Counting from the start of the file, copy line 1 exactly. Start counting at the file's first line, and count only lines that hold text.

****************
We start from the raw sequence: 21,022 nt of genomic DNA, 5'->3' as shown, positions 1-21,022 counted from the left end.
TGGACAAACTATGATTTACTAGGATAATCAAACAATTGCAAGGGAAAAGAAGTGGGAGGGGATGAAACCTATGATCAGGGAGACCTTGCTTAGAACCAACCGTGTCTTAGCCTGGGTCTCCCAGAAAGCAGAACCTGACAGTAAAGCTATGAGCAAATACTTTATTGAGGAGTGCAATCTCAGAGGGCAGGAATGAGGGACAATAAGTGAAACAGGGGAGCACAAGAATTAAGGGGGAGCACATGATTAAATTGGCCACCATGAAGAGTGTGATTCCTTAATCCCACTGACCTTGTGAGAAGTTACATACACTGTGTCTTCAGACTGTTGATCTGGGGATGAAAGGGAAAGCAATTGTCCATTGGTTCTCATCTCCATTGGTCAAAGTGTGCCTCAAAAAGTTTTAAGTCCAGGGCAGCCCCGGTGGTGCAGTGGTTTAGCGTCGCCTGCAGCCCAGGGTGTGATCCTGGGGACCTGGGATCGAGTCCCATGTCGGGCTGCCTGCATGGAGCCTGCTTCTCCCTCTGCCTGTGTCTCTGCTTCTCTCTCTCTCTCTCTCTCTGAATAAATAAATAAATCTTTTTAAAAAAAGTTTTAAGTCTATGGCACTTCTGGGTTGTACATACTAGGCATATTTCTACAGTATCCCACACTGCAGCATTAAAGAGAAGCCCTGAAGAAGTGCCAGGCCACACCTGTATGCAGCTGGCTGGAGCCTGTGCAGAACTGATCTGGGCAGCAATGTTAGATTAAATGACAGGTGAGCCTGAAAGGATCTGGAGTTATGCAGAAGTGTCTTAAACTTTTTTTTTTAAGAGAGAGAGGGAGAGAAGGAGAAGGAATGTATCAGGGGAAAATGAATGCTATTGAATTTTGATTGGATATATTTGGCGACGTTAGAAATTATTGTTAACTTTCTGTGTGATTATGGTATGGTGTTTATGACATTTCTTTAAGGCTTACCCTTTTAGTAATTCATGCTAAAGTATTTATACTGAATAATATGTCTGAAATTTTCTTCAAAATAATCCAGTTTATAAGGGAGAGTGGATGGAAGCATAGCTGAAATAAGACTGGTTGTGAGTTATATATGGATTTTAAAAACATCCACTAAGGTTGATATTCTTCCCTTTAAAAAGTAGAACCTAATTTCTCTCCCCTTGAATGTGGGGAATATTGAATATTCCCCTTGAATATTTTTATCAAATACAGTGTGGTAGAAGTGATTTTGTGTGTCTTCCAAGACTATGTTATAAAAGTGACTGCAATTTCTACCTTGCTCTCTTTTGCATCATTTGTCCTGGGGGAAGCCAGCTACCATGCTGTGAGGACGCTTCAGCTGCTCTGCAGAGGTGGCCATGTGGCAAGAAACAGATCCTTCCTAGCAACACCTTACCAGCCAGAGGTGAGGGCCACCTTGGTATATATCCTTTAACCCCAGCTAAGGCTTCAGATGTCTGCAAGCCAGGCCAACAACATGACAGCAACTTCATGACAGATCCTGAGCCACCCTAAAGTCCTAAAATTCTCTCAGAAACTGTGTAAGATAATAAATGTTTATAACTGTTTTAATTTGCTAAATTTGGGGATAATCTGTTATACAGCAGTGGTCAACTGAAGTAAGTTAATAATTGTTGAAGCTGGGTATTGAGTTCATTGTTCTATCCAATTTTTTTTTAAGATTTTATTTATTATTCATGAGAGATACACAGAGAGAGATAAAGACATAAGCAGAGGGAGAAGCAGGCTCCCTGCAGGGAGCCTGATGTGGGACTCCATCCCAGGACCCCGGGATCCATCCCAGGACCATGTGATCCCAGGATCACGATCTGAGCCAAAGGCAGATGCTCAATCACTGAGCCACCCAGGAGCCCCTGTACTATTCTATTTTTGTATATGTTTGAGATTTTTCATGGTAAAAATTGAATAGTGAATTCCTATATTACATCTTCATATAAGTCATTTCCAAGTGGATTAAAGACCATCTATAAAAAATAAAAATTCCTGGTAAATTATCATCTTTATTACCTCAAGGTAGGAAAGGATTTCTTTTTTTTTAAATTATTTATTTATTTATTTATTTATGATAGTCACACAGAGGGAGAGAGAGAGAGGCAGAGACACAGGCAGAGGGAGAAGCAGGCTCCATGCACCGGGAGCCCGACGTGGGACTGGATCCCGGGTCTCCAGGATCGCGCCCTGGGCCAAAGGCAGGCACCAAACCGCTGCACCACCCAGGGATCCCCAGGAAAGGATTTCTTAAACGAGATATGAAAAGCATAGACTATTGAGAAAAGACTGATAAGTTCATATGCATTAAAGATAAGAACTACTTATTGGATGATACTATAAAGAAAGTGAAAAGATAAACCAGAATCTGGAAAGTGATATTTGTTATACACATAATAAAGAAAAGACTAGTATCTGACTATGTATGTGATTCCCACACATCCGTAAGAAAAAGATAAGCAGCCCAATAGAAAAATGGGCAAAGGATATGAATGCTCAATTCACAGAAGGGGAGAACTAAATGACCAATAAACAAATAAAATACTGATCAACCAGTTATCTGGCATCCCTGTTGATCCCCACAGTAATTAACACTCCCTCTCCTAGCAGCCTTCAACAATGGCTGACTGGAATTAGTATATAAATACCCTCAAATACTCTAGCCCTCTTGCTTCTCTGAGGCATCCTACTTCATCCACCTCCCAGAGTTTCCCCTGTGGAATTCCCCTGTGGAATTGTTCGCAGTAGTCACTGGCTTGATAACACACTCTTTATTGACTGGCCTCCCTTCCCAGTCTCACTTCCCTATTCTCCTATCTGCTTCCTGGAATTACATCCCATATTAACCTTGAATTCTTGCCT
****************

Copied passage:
We start from the raw sequence: 21,022 nt of genomic DNA, 5'->3' as shown, positions 1-21,022 counted from the left end.